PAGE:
Huntington Beach, before it was Surf City USA. Photo: City of Huntington Beach


The Inertia

Back in the early 1960s, I competed in the US Open of Surfing. Back then, it was called the Huntington Beach Championships.

During one particularly memorable year, we all got slimed by a big oil slick and had so much black on our jerseys that the judges couldn’t see who was who. Slipping off of our boards while crowds on the beach laughed seemed funny at the time, but looking back on the rashes, skin irritations, and chemical burns, along with the environmental damage makes the memory decidedly not funny. We were all pretty clueless at the time about the consequences of fossil fuel pollution. These days, an oil spill means closing the beach, dead animals washing ashore, and workers in hazmat suits mopping up the destructive mess. We’re lucky to have only had about four additional large oil spills since the 1969 Santa Barbara spill that spread over 35 miles and killed thousands of birds, animals, and fish.

The truth is, fossil fuels (and thereby, plastics) have had a meaningful and positive impact on our society and our planet. They’ve played an important part in our growth, allowing us to develop better technologies and improve the quality of life for millions of people. But that impact hasn’t been without its downsides, and the negative impacts that we didn’t foresee are becoming all too clear now.

Everything evolves, and change is a necessary part of that progressive evolution. We once used coal to heat our homes. But then we innovated cheaper, cleaner technology. And as we did so, we reduced air pollution, improving the lives of millions. Now, solar energy workers already outnumber coal miners. Gasoline-powered cars ruined the buggy whip business through innovation. Humans make things, improve them, make them anew, improve them again, and round and round. This is what we’ve always done, and what we will continue to do.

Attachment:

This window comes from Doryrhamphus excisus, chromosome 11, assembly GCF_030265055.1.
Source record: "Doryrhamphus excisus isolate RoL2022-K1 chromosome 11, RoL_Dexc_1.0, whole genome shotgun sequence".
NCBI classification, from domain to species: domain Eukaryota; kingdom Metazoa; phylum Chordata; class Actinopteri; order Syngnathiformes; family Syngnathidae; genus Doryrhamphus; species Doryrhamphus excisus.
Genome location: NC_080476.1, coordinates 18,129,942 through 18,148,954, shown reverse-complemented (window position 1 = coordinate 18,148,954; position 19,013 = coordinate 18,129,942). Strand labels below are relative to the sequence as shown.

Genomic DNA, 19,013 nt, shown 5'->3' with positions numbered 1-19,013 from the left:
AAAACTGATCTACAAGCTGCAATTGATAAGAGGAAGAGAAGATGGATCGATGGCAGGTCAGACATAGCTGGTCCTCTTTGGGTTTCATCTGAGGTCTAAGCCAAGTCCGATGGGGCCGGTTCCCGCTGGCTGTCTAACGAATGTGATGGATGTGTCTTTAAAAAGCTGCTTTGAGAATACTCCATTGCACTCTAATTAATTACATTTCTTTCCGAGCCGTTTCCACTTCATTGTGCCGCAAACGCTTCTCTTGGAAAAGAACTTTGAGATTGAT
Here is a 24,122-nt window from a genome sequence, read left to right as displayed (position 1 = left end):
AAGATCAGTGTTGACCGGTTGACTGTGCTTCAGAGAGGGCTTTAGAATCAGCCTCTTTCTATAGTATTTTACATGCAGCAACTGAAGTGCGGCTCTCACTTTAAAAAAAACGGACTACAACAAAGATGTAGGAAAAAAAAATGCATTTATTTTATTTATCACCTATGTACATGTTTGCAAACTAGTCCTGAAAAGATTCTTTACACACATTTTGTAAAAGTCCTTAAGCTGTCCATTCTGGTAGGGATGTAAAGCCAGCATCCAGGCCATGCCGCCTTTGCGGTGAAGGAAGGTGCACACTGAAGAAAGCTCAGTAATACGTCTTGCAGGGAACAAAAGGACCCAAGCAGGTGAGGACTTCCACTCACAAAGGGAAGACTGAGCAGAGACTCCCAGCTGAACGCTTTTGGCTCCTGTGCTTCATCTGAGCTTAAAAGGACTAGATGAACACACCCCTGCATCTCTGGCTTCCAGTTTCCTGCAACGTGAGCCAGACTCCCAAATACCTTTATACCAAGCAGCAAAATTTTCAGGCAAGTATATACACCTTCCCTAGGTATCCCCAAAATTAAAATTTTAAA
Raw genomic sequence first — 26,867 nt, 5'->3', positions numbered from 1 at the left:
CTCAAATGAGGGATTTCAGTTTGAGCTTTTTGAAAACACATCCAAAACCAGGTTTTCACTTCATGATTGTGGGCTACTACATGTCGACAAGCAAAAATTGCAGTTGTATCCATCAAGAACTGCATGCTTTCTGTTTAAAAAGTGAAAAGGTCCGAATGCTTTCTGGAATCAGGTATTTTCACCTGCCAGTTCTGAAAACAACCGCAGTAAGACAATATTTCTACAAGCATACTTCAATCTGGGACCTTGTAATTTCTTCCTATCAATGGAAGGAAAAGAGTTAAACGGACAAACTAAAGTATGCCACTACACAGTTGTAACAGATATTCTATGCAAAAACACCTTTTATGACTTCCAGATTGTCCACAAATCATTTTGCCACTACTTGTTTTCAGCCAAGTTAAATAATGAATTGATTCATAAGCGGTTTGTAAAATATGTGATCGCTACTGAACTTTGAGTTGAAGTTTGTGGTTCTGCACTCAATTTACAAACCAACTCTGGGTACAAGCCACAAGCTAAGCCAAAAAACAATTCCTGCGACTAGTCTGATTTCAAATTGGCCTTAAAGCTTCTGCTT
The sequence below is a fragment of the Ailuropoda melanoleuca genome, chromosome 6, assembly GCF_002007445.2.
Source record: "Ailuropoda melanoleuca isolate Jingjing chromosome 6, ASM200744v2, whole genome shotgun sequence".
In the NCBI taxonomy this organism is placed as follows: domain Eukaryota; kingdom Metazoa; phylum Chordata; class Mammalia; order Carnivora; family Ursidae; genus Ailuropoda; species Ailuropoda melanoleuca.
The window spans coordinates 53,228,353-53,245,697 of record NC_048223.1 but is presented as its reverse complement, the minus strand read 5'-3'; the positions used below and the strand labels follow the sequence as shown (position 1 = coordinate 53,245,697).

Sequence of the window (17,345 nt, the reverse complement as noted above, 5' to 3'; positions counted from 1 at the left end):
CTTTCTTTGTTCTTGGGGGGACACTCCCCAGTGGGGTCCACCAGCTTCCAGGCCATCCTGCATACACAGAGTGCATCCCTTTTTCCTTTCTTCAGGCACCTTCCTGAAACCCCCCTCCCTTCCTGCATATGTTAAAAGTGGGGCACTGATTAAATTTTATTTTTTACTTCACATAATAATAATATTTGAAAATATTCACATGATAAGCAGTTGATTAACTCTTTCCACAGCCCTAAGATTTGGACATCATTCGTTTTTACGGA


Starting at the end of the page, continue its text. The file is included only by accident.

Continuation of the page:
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So for 30 years now the great minds of our country have warned us about the consequences of changing our climate through our energy consumption. They said we would have more droughts, more fires, more extreme weather. And they said we’d see it all in our lifetime.

Turns out they were right.

As we face more environmental tragedies, regular folks are finally recognizing the consequences of fossil fuel pollution. Most polls show that the vast majority of Americans are quite concerned about the way we are wrecking our climate. Unfortunately, there are still a few politicians who receive tanker-loads of money from the oil companies who are making a huge profit off the destruction of our planet and our future. I get it–money can be persuasive. But, when I see a self-professed surfer, an ocean-lover, willing to sell out his coastal district for oil money, that really strikes a nerve. Huntington Beach Republican Congressman Dana Rohrabacher is apparently that kind of surfer. But we’re not about to be fooled by a guy who keeps his boards on the wall for decoration, needs surf gloves to get into a wave, and in 2018 is still voting for oil tankers off the Southern California coast.

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Learn more about the surfer-supported political action committee, Blue Uprising 

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